# ASTM E637-05 (Reapproved 2016)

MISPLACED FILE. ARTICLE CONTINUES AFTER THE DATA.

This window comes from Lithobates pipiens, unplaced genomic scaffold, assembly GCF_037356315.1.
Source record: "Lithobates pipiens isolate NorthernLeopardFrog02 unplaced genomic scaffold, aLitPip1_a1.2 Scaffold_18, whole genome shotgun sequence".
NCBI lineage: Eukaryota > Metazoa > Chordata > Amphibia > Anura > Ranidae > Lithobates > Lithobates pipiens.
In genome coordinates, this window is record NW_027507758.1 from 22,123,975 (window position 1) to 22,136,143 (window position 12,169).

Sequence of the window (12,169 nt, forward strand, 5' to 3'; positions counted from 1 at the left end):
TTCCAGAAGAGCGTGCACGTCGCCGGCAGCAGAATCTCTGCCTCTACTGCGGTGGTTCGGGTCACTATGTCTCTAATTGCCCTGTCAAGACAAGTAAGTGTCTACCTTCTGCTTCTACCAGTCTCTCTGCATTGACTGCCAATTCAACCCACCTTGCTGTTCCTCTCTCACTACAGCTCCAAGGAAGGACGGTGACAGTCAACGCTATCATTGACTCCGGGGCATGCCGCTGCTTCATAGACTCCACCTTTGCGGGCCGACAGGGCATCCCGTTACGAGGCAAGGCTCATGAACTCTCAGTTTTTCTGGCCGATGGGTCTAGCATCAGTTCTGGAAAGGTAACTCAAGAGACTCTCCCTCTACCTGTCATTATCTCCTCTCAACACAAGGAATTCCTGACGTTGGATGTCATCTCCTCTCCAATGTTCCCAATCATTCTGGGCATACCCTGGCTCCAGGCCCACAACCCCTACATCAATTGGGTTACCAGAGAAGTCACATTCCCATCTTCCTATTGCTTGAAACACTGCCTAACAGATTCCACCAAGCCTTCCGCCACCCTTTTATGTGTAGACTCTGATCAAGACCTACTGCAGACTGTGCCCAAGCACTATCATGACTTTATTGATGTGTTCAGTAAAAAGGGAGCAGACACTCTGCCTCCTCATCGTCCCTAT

Designation: E637 − 05 (Reapproved 2016)Standard Test Method forCalculation of Stagnation Enthalpy from Heat TransferTheory and Experimental Measurements of Stagnation-PointHeat Transfer and Pressure1This standard is issued under the fixed designation E637; the number immediately following the designation indicates the year oforiginal adoption or, in the case of revision, the year of last revision. A number in parentheses indicates the year of last reapproval. Asuperscript epsilon (´) indicates an editorial change since the last revision or reapproval.INTRODUCTIONThe enthalpy (energy per unit mass) determination in a hot gas aerodynamic simulation device isa difficult measurement. Even at temperatures that can be measured with thermocouples, there aremany corrections to be made at 600 K and above. Methods that are used for temperatures above therange of thermocouples that give bulk or average enthalpy values are energy balance (see PracticeE341), sonic flow (1, 2),2and the pressure rise method (3). Local enthalpy values (thus distribution)may be obtained by using either an energy balance probe (see Method E470), or the spectrometrictechnique described in Ref (4).1. Scope1.1 This test method covers the calculation from heattransfer theory of the stagnation enthalpy from experimentalmeasurements of the stagnation-point heat transfer and stagna-tion pressure.1.2 Advantages:1.2.1 A value of stagnation enthalpy can be obtained at thelocation in the stream where the model is tested. This valuegives a consistent set of data, along with heat transfer andstagnation pressure, for ablation computations.1.2.2 This computation of stagnation enthalpy does notrequire the measurement of any arc heater parameters.1.3 Limitations and Considerations—There are many fac-tors that may contribute to an error using this type of approachto calculate stagnation enthalpy, including:1.3.1 Turbulence—The turbulence generated by adding en-ergy to the stream may cause deviation from the laminarequilibrium heat transfer theory.1.3.2 Equilibrium, Nonequilibrium, or Frozen State ofGas—The reaction rates and expansions may be such that thegas is far from thermodynamic equilibrium.1.3.3 Noncatalytic Effects—The surface recombination ratesand the characteristics of the metallic calorimeter may give aheat transfer deviation from the equilibrium theory.1.3.4 Free Electric Currents—The arc-heated gas streammay have free electric currents that will contribute to measuredexperimental heat transfer rates.1.3.5 Nonuniform Pressure Profile—A nonuniform pressureprofile in the region of the stream at the point of the heattransfer measurement could distort the stagnation point veloc-ity gradient.1.3.6 Mach Number Effects—The nondimensionalstagnation-point velocity gradient is a function of the Machnumber. In addition, the Mach number is a function of enthalpyand pressure such that an iterative process is necessary.1.3.7 Model Shape—The nondimensional stagnation-pointvelocity gradient is a function of model shape.1.3.8 Radiation Effects—The hot gas stream may contributea radiative component to the heat transfer rate.1.3.9 Heat Transfer Rate Measurement—An error may bemade in the heat transfer measurement (see Method E469 andTest Methods E422, E457, E459, and E511).1.3.10 Contamination—The electrode material may be of alarge enough percentage of the mass flow rate to contribute tothe heat transfer rate measurement.1.4 The values stated in SI units are to be regarded asstandard. No other units of measurement are included in thisstandard.1.4.1 Exception—The values given in parentheses are forinformation only.1.5 This standard does not purport to address all of thesafety concerns, if any, associated with its use. It is the1This test method is under the jurisdiction of ASTM Committee E21 on SpaceSimulation and Applications of Space Technology and is the direct responsibility ofSubcommittee E21.08 on Thermal Protection.Current edition approved April 1, 2016. Published April 2016. Originallyapproved in 1978. Last previous edition approved in 2011 as E637 – 05 (2011).DOI: 10.1520/E0637-05R16.2The boldface numbers in parentheses refer to the list of references appended tothis method.Copyright © ASTM International, 100 Barr Harbor Drive, PO Box C700, West Conshohocken, PA 19428-2959. United States1responsibility of the user of this standard to establish appro-priate safety and health practices and determine the applica-bility of regulatory limitations prior to use.2. Referenced Documents2.1 ASTM Standards:3E341 Practice for Measuring Plasma Arc Gas Enthalpy byEnergy BalanceE422 Test Method for Measuring Heat Flux Using a Water-Cooled CalorimeterE457 Test Method for Measuring Heat-Transfer Rate Usinga Thermal Capacitance (Slug) CalorimeterE459 Test Method for Measuring Heat Transfer Rate Usinga Thin-Skin CalorimeterE469 Measuring Heat Flux Using a Multiple-Wafer Calo-rimeter (Withdrawn 1982)4E470 Measuring Gas Enthalpy Using Calorimeter Probes(Withdrawn 1982)4E511 Test Method for Measuring Heat Flux Using a Copper-Constantan Circular Foil, Heat-Flux Transducer3. Significance and Use3.1 The purpose of this test method is to provide a standardcalculation of the stagnation enthalpy of an aerodynamicsimulation device using the heat transfer theory and measuredvalues of stagnation point heat transfer and pressure. Astagnation enthalpy obtained by this test method gives aconsistent set of data, along with heat transfer and stagnationpressure for ablation computations.4. Enthalpy Computations4.1 This method of calculating the stagnation enthalpy isbased on experimentally measured values of the stagnation-point heat transfer rate and pressure distribution and theoreticalcalculation of laminar equilibrium catalytic stagnation-pointheat transfer on a hemispherical body. The equilibrium cata-lytic theoretical laminar stagnation-point heat transfer rate fora hemispherical body is as follows (5):qŒRPt25 Ki~He2 Hw! (1)where:q = stagnation-point heat transfer rate, W/m2(or Btu/ft2·s),Pt2= model stagnation pressure, Pa (or atm),R = hemispherical nose radius, m (or ft),He= stagnation enthalpy, J/kg (or Btu/lb),Hw= wall enthalpy, J/kg (or Btu/lb), andKi= heat transfer computation constant.4.2 Low Mach Number Correction—Eq 1 is simple andconvenient to use since Kican be considered approximatelyconstant (see Table 1). However, Eq 1 is based on a stagnation-point velocity gradient derived using “modified” Newtonianflow theory which becomes inaccurate for Moo0.1where:β = stagnation-point velocity gradient, s−1,D = hemispherical diameter, m (or ft),U∞= freestream velocity, m/s (or ft/s),(βD/U∞)x=0= dimensionless stagnation velocity gradient,KM= enthalpy computation constant,(N1/2·m1/2· s)/kg or (ft3/2·atm1/2·s)/lb, andM∞ = the freestream Mach number.For subsonic Mach numbers, an expression for (βD/U∞)x=0for a hemisphere is given in Ref (6) as follows:SβDU`Dx505 3 2 0.755 M`2~M`,1! (4)For a Mach number of 1 or greater, (βD/U∞)x=0for ahemisphere based on “classical” Newtonian flow theory ispresented in Ref (7) as follows:SβDU`Dx50558@~γ 2 1!M`2 12#~γ11!M`2311γ 2 12@~γ 2 1!M`2 12#2γM`2 2 ~γ 2 1!421γ2160.5(5)Avariation of (βD/U∞)x=0with M∞and γ is shown in Fig. 1.The value of the Newtonian dimensionless velocity gradientapproaches a constant value as the Mach number approachesinfinity:SβDU`Dx50,M→`5 Œ4Sγ 2 1γD(6)and thus, since γ, the ratio of specific heats, is a function ofenthalpy, (βD/U∞)x=0is also a function of enthalpy. Again, aniteration is necessary. From Fig. 1, it can be seen that3For referenced ASTM standards, visit the ASTM website, www.astm.org, orcontact ASTM Customer Service at service@astm.org. For Annual Book of ASTMStandards volume information, refer to the standard’s Document Summary page onthe ASTM website.4The last approved version of this historical standard is referenced onwww.astm.org.TABLE 1 Heat Transfer and Enthalpy Computation Constants forVarious GasesGasKi, kg/(N1/2·m1/2·s)(lb/(ft3/2·s·atm1/2))KM,(N1/2·m1/2·s)/kg((ft3/2·s·atm1/2)/lb)Air 3.905 × 10−4(0.0461) 2561 (21.69)Argon 5.513 × 10−4(0.0651) 1814 (15.36)Carbon dioxide 4.337 × 10−4(0.0512) 2306 (19.53)Hydrogen 1.287 × 10−4(0.0152) 7768 (65.78)Nitrogen 3.650 × 10−4(0.0431) 2740 (23.20)E637 − 05 (2016)2(βD/U∞)x =0for a hemisphere is approximately 1 for largeMach numbers and γ = 1.2. KMis tabulated in Table 1 using(βD/U∞)x =0= 1 and Kifrom Ref (5).4.3 Mach Number Determination:4.3.1 The Mach number of a stream is a function of the totalenthalpy, the ratio of freestream pressure to the total pressure,p/pt1, the total pressure, pt1, and the ratio of the exit nozzle areato the area of the nozzle throat, A/A .Fig. 2(a) and Fig. 2(b) arereproduced from Ref (8) for the reader’s convenience indetermining Mach numbers for supersonic flows.4.3.2 The subsonic Mach number may be determined fromFig. 3 (see also Test Method E511).An iteration is necessary todetermine the Mach number since the ratio of specific heats, γ,is also a function of enthalpy and pressure.FIG. 1 Dimensionless Velocity Gradient as a Function of Mach Number and Ratio of Specific HeatsFIG. 2 (a) Variation of Area Ratio with Mach NumbersE637 − 05 (2016)3FIG. 2 (b) Variation of Area Ratio with Mach Numbers (continued)FIG. 3 Subsonic Pressure Ratio as a Function of Mach Number and γE637 − 05 (2016)44.3.3 The ratio of specific heats, γ, is shown as a function ofentropy and enthalpy for air in Fig. 4 from Ref (9). S/R is thedimensionless entropy, and H/RT is the dimensionless en-thalpy.4.4 Velocity Gradient Calculation from PressureDistribution—The dimensionless stagnation-point velocitygradient may be obtained from an experimentally measuredpressure distribution by using Bernoulli’s compressible flowequation as follows:SUU`D5@1 2 ~p/pt2!γ21γ #0.5@1 2 ~p`/pt2!γ21γ #0.5(7)where the velocity ratio may be calculated along the bodyfrom the stagnation point. Thus, the dimensionless stagnation-point velocity gradient, (βD/U∞)x=0, is the slope of the U/U∞and the x/D curve at the stagnation point.4.5 Model Shape—The nondimensional stagnation-point ve-locity gradient is a function of the model shape and the Machnumber. For supersonic Mach numbers, the heat transferrelationship between a hemisphere and other axisymmetricblunt bodies is shown in Fig. 5 (10).InFig. 5, rcis the cornerradius, rbis the body radius, rnis the nose radius, and q˙s,his thestagnation-point heat transfer rate on a hemisphere. For sub-sonic Mach numbers, the same type of variation is shown inFig. 6(6).4.6 Radiation Effects:4.6.1 As this test method depends on the accurate determi-nation of the convective stagnation-point heat transfer, anyradiant energy absorbed by the calorimeter surface and incor-rectly attributed to the convective mode will directly affect theoverall accuracy of the test method. Generally, the sources ofradiant energy are the hot gas stream itself or the gas heatingdevice, or both. For instance, arc heaters operated at highpressure (10 atm or higher) can produce significant radiantfluxes at the nozzle exit plane.4.6.2 The proper application requires some knowledge ofthe radiant environment in the stream at the desired operatingconditions. Usually, it is necessary to measure the radiant heattransfer rate either directly or indirectly. The following is a listof suggested methods by which the necessary measurementscan be made.4.6.2.1 Direct Measurement with Radiometer—Radiometersare available for the measurement of the incident radiant fluxwhile excluding the convective heat transfer. In its simplestform, the radiometer is a slug, thin-skin, or circular foilcalorimeter with a sensing area with a coating of knownabsorptance and covered with some form of window. Thepurpose of the window is to prevent convective heat transferfrom affecting the calorimeter while transmitting the radiantenergy. The window is usually made of quartz or sapphire. Thesensing surface is at the stagnation point of a test probe and islocated in such a manner that the view angle is not restricted.The basic radiometer view angle should be 120° or greater.This technique allows for immersion of the radiometer in thetest stream and direct measurement of the radiant heat transferrate. There is a major limitation to this technique, however, inthat even with high-pressure water cooling of the radiometerenclosure, the window is poorly cooled and thus the use ofwindows is limited to relatively low convective heat transferconditions or very short exposure times, or both. Also, streamcontaminants coat the window and reduce its transmittance.4.6.2.2 Direct Measurement with Radiometer Mounted inCavity—The two limitations noted in 4.6.2.1 may be overcomeby mounting the radiometer at the bottom of a cavity open tothe stagnation point of the test probe (see Fig. 7). Good resultscan be obtained by using a simple calorimeter in place of theradiometer with a material of known absorptance. When usingthis configuration, the measured radiant heat transfer rate isused in the following equation to determine the stagnation-point radiant heat transfer, assuming diffuse radiation:FIG. 4 Isentropic Exponent for Air in EquilibriumE637 − 05 (2016)5FIG. 5 Stagnation-Point Heating-Rate Parameters on Hemispherical Segments of Different Curvatures for Varying Corner-Radius RatiosE637 − 05 (2016)6q˙r151α2F12q˙r2(8)where:q˙r1= radiant transfer at stagnation point,q˙r2= radiant transfer at bottom of cavity (measured),α2= absorptance of sensor surface, andF12= configuration factor.For a circular cavity geometry (recommended), F12isConfiguration A-3 of Ref (11)and can be determined from thefollowing equation:F125 1/2 @X 2 ~X22 4E2D2!1/2# (9)FIG. 6 Stagnation-Point Heat Transfer Ratio to a Blunt Body and a Hemisphere as a Function of theBody-to-Nose Radius in a Subsonic StreamFIG. 7 Test ProbeE637 − 05 (2016)7where:E = r2/d,D = d/r1,X = 1+(1+E2)D2, andr1, d, and r2are defined in Fig. 8.The major limitation of this particular technique is due toheating of the cavity opening (at the stagnation point). If thetest probe is inadequately cooled or uncooled, heating at thispoint can contribute to the radiant heat transfer measured at thesensor and produce large errors. This method of measuring theradiant heat transfer is then limited to test conditions and probeconfigurations that allow for cooling of the probe in thestagnation area such that the cavity opening is maintained at atemperature less than about 700 K.4.6.2.3 Indirect Measurement—At the highest convectiveheating rates, the accurate determination of the radiant fluxlevels is difficult. There are many schemes that could be usedto measure incident radiant flux indirectly. One such would bethe measurement of the radiant flux reflected from a surface inthe test stream. This technique depends primarily on theaccurate determination of surface reflectance under actual testconditions. The surface absorptance and a measurement of thesurface temperature at the point viewed by the radiant fluxmeasuring device ar